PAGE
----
When first venturing into Bloor West Koreatown's cybercafés, with their foil-covered windows, posters of Amazon warriors and film noir lighting, I was intimidated. I imagined secret societies, techno-fiends on the make. But my curiosity about these anonymous cluttered gaming dens and the hive-like intensity of their habitués was piqued.
I always wondered how the strip between Bathurst and Christie supported so many cybercafés. So I decided to investigate further.
My trek begins just after noon, travelling west from the Annex. My first stop - Double Clik Internet Café and Games (595 Bloor West, $2/hour). The outside looks promising, if a bit rundown, like a discount computer store. Inside, it's a stripped-down room filled with large monitors to which gangs of teenagers are attached, gleefully killing.
"If you don't like the noise here," the Indian owner says, "we have a back room for the elderly people."
At Gig@byte (618 Bloor West, 416-531-0030, $1.50/hour, cheaper with membership), heads swivel like I just shook my spurs in the wrong saloon. Once my eyes adjust to the dark and the glow of the screens, I notice the machines: rad silver mofos with LED monitors displaying their core temperature.
The gamers trash-talk as they play endless rounds of the counter-terrorist simulator Counter-Strike. Watching their war of attrition, I can't help but wonder, shouldn't they be in school?
Gig@byte's Korean manager, John, is also an addict, pausing his online Lineage gaming only when his duties demand it.
"In my country, especially when I was a high school student, I'd always play games with my friends. It's really crazy about games there."
According to the Korean Times, the space strategy game StarCraft beats out major league baseball as the spectator sport of choice for young people in Korea. Some of the country's newspapers have even moved video gaming from the technology to the sports section.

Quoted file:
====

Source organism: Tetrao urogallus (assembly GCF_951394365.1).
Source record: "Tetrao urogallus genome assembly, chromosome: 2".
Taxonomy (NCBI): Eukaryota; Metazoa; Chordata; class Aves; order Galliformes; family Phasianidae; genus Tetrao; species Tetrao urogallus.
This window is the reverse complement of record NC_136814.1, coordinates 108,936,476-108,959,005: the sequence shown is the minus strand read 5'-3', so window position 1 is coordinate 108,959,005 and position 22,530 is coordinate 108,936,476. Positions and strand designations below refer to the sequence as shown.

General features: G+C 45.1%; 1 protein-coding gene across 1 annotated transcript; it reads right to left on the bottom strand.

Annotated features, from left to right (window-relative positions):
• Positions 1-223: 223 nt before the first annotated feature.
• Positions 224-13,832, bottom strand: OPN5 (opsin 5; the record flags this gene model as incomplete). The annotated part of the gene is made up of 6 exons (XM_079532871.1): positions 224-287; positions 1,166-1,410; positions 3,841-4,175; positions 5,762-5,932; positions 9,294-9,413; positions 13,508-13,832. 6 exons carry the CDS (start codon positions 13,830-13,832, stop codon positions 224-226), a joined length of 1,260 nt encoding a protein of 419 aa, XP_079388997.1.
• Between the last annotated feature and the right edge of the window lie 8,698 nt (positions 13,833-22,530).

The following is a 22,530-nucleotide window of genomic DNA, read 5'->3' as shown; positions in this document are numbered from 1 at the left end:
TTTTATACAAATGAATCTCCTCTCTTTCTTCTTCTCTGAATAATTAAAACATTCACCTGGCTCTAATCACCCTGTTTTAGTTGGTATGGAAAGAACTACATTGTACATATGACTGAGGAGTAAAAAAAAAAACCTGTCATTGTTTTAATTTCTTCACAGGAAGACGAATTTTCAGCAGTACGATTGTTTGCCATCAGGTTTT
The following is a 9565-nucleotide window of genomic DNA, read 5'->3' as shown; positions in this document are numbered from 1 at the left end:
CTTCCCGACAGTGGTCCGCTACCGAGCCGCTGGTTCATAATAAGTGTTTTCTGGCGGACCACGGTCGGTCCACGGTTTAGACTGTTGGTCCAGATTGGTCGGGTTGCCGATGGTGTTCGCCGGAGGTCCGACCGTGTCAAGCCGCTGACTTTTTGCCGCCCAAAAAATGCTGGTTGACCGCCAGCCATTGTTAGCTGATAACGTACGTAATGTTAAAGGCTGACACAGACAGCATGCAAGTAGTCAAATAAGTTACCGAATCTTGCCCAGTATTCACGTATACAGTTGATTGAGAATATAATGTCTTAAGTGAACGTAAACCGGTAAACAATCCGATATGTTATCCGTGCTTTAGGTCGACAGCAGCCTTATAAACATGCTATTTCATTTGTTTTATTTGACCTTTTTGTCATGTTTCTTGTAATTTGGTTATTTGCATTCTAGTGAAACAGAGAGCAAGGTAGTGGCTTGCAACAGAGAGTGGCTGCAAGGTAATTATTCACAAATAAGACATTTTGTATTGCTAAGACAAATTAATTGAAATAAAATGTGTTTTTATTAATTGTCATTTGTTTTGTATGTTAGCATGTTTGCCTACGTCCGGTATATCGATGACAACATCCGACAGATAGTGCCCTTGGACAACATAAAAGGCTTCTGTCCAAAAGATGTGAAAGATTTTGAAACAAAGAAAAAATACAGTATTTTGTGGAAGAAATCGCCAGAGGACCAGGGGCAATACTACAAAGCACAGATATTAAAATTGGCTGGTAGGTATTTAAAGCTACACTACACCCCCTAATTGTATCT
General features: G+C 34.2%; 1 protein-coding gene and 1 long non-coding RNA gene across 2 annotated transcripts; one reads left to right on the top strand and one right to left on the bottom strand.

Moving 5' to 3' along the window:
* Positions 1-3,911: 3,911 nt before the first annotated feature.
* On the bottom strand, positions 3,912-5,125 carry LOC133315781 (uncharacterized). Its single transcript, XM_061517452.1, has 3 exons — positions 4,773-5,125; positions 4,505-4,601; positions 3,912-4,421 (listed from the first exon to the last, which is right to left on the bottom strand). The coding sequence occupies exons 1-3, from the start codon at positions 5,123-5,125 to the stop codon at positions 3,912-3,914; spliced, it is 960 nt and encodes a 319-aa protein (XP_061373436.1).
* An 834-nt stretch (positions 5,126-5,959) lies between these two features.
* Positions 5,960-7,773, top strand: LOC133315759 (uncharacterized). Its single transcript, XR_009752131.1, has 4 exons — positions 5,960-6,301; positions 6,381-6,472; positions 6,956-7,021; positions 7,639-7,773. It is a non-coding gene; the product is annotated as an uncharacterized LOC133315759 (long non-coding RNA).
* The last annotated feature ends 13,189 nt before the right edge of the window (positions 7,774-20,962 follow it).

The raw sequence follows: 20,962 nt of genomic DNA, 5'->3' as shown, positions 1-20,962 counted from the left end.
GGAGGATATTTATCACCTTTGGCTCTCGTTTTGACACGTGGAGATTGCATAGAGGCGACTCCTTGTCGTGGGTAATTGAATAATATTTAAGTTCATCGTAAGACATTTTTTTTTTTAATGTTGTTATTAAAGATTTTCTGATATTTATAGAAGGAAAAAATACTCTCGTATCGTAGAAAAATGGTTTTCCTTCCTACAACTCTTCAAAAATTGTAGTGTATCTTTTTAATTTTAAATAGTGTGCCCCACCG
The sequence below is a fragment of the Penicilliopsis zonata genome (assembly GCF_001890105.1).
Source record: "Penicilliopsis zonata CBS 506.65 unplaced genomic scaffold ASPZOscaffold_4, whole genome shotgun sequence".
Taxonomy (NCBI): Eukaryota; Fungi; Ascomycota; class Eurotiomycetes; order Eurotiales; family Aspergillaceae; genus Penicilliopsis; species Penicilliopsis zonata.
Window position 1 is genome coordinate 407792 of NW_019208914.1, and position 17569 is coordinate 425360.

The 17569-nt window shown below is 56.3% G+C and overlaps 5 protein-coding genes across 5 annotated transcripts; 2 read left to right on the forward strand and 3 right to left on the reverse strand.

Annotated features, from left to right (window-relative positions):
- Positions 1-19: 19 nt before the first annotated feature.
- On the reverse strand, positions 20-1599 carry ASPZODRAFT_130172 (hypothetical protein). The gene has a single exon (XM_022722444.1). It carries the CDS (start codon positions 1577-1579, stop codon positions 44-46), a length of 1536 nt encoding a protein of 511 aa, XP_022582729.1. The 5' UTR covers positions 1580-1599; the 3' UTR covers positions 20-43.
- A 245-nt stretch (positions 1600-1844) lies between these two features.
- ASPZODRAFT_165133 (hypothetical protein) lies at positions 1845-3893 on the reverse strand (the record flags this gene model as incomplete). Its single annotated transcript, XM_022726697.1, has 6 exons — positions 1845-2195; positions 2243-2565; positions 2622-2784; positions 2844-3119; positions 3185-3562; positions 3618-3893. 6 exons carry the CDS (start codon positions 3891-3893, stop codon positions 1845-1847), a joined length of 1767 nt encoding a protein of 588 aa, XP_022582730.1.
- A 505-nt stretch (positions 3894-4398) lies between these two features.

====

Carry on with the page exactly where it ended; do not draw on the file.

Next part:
"You can watch games on TV," John continued, "and some people are really professional. Companies like Samsung will sponsor them to practise and play games all day to improve their skills. We call them pro gamers."
Maybe these places are a kind of school - a training camp for the future Canadian team.
Next up, Nexus Web Café (630 Bloor West, 416-538-8898, $2.50/hour), whose two-storey plastic facade has a sci-fi look, but the pastel set-up inside is actually welcoming, with comfortable, semi-private booths. Nexus is the quietest café by far. Fun is not a priority here, though; the games haven't been updated for a few years. This would be the ideal place to print up a cover letter, but it might not be here for long.
The manager shakes his head and says, "The business has really slowed down."
My final stop is the basement of Clinton's Tavern (693 Bloor West, 416-535-9541, $2/hour or $1/hour with membership). The recently refurbished room is delightfully dark, and massive painted posters for StarCraft and Warcraft fill the walls. The place is pretty calm now, but that probably won't last. I ask the manager, a young guy named Mark, about the competition.
"Are cybercafés doing well? Nah - two just went out of business," Mark laughs as he sets me up on a machine. "Everyone's got a home computer!"
I wonder if these communal arcades have been eclipsed by the ability to pretend you're an Ork barbarian while still wearing your bathrobe. But then again, the café's have something going for them that rec rooms don't.
"Yeah, I come here because some of the guys I met playing here I've known for, like, two years," Mark says. "And when we're playing these aggressive, massively multi-player games together here in teams, we're kicking the ass of anyone out there, because we're yelling at each other and sharing plans. We just dominate."
When I realize it's getting close to 3:30 pm, I cut him off. I don't want to be here when school gets out.